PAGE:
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Thursday, 18 August 2011
Page: 8632


Mr FLETCHER (Bradfield) (16:57): In recent months a number of retailers have expressed their considerable concern about facing a loss of business to competitors over the internet, including competitors based overseas. Naturally, any businessperson is concerned to maximise their market opportunities. After comments were made by a number of retailers and a campaign was commenced late last year, an inquiry was commissioned by the Productivity Commission. It found, for example, that the online share of retail sales in Australia is six per cent versus eight per cent in the US and 11 per cent in the UK. It also made the point that online commerce is rising inexorably—from $35 billion in 2003-04 in Australia to $140 billion in 2009-10.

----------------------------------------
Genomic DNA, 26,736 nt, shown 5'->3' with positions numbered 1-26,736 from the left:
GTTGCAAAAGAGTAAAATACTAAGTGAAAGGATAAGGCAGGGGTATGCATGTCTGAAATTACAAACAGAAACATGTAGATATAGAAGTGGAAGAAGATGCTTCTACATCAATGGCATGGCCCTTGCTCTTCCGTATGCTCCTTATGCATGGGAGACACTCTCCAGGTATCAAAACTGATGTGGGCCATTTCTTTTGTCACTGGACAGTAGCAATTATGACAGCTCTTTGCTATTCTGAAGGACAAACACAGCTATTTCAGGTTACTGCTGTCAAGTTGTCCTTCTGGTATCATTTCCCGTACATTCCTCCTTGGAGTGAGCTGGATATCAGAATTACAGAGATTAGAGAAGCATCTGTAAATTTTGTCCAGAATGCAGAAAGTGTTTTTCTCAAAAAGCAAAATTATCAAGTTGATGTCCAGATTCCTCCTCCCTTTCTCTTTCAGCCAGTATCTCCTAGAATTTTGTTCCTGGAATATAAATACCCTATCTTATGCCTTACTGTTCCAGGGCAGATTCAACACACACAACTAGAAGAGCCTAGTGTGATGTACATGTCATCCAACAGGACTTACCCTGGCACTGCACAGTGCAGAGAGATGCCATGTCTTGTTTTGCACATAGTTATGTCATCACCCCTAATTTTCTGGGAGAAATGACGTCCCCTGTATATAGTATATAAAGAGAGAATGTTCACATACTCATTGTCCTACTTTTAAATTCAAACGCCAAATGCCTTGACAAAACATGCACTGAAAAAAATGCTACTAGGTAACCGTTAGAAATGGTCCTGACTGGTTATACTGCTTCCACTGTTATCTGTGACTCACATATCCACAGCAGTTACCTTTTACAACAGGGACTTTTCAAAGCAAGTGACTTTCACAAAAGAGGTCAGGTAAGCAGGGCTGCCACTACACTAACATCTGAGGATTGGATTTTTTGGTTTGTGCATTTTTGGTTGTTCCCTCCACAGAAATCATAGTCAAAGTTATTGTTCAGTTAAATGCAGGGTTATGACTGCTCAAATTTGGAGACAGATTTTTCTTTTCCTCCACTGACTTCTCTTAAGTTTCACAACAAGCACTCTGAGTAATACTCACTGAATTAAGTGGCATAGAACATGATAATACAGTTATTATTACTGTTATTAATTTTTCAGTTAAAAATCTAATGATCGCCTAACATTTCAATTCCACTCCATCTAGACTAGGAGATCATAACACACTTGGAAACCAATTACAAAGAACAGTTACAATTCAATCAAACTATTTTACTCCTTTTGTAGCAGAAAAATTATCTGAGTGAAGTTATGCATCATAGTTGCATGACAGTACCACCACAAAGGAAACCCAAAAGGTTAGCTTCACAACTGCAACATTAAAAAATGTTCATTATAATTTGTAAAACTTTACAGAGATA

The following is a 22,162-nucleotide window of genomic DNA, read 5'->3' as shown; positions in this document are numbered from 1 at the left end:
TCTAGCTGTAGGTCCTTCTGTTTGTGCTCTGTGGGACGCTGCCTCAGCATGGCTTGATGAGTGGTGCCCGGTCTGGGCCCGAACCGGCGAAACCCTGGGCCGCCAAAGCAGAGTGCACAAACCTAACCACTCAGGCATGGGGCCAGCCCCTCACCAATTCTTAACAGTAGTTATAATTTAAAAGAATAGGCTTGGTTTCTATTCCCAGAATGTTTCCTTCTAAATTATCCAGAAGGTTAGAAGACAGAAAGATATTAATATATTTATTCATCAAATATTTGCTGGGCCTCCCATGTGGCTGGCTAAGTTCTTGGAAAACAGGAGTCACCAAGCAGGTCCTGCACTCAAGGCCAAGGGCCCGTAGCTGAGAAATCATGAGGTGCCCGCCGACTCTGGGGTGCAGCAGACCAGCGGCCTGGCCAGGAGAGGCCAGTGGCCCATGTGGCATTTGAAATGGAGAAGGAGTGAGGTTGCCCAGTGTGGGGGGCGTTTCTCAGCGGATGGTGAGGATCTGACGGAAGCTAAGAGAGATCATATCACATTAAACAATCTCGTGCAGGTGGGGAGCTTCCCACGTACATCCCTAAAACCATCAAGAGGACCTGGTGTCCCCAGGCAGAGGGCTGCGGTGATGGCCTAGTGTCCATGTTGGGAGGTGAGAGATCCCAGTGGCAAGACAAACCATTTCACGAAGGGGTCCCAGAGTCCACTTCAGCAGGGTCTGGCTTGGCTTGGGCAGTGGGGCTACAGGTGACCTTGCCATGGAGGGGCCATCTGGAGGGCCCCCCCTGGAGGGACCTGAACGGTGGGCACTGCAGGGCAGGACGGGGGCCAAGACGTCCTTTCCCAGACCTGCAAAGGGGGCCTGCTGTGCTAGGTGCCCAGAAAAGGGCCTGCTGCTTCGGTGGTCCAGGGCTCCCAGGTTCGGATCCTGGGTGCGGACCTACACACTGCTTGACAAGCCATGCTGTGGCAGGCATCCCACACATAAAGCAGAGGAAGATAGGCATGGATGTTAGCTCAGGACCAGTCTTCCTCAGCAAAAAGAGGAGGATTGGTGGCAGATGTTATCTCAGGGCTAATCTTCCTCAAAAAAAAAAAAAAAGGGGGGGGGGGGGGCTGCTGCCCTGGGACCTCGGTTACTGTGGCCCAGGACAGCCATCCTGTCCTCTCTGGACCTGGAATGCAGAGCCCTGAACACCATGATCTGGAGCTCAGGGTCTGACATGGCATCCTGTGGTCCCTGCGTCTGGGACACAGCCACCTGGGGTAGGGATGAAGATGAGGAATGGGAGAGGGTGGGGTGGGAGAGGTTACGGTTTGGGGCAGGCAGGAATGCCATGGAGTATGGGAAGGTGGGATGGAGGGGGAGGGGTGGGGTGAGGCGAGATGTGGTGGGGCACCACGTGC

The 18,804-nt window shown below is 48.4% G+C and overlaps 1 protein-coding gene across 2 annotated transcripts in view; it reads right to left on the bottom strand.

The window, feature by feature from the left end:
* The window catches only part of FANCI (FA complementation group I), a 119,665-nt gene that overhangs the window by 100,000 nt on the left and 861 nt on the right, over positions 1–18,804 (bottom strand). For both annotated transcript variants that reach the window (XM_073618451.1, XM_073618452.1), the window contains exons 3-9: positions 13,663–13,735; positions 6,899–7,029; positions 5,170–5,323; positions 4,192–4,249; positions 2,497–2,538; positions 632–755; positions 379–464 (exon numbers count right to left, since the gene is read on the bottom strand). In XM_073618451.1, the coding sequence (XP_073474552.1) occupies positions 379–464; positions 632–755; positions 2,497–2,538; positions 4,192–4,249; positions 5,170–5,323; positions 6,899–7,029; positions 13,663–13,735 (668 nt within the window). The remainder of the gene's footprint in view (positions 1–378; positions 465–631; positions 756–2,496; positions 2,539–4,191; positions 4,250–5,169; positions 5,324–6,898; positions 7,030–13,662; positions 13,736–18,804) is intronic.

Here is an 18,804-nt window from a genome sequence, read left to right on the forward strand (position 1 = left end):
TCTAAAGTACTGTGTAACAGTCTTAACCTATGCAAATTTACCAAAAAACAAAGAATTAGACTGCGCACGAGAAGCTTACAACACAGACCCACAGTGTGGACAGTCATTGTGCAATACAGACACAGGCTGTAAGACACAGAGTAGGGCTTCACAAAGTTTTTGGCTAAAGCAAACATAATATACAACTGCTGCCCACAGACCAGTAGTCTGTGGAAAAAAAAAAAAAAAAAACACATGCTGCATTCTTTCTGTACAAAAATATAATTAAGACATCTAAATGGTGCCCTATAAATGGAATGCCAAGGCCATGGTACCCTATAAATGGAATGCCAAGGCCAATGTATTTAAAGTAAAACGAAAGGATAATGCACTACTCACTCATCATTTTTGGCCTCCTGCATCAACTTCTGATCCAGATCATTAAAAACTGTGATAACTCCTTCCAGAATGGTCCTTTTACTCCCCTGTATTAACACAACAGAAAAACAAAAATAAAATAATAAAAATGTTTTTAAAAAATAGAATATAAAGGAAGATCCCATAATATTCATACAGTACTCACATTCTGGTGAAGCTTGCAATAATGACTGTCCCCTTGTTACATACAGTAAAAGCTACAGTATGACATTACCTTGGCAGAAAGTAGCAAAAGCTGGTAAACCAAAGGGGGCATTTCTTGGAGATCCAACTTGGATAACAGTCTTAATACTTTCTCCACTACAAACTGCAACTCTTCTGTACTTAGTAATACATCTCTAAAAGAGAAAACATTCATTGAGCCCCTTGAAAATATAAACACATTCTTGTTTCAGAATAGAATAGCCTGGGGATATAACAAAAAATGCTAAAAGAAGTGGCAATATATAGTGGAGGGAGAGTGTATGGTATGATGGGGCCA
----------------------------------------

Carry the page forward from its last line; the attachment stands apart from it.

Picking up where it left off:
While there is nothing wrong with retailers making the argument they have, I do not agree with their argument. I believe it is not appropriate nor likely to be effective to seek to hold back the online tide. I think it is effectively futile because online commerce is transforming just about every industry, including retail. I also think it is undesirable because it would deny consumers choice and, based upon some of the arguments that have been made, risks returning Australia to seeking to protect Australian businesses behind tariff barriers.

I argue that it is the wrong approach because the better approach is for the retail sector to embrace the opportunities which the online revolution offers. Yes, you are now open to global competition but you also have a global marketplace. There are plenty of terrific Australian success stories in online retailing and in online business. I want to congratulate and commend all of those Australian businesses that are working so hard to succeed in the online marketplace by delivering offerings that better meet the needs of consumers and by offering attractive pricing.

House adjourned at 17:00